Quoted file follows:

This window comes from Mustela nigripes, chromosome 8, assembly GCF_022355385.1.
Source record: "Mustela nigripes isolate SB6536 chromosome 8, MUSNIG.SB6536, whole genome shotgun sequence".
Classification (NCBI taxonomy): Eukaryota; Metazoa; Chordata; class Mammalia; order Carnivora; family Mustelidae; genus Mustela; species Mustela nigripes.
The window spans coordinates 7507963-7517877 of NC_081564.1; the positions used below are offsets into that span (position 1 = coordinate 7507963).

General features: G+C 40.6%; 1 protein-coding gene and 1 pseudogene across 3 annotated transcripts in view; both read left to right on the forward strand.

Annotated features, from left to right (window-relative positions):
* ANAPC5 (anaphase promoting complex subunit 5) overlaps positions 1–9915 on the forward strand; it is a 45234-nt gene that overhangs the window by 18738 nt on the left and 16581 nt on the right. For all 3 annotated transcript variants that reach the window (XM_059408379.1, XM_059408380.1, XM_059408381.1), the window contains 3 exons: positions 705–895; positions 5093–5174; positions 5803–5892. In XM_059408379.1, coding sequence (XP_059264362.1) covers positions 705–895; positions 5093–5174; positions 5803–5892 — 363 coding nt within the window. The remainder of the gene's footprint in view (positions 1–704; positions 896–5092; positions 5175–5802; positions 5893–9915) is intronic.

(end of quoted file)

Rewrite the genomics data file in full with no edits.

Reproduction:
This window comes from Mustela nigripes, chromosome 8, assembly GCF_022355385.1.
Source record: "Mustela nigripes isolate SB6536 chromosome 8, MUSNIG.SB6536, whole genome shotgun sequence".
Classification (NCBI taxonomy): Eukaryota; Metazoa; Chordata; class Mammalia; order Carnivora; family Mustelidae; genus Mustela; species Mustela nigripes.
The window spans coordinates 7507963-7517877 of NC_081564.1; the positions used below are offsets into that span (position 1 = coordinate 7507963).

General features: G+C 40.6%; 1 protein-coding gene and 1 pseudogene across 3 annotated transcripts in view; both read left to right on the forward strand.

Annotated features, from left to right (window-relative positions):
* ANAPC5 (anaphase promoting complex subunit 5) overlaps positions 1–9915 on the forward strand; it is a 45234-nt gene that overhangs the window by 18738 nt on the left and 16581 nt on the right. For all 3 annotated transcript variants that reach the window (XM_059408379.1, XM_059408380.1, XM_059408381.1), the window contains 3 exons: positions 705–895; positions 5093–5174; positions 5803–5892. In XM_059408379.1, coding sequence (XP_059264362.1) covers positions 705–895; positions 5093–5174; positions 5803–5892 — 363 coding nt within the window. The remainder of the gene's footprint in view (positions 1–704; positions 896–5092; positions 5175–5802; positions 5893–9915) is intronic.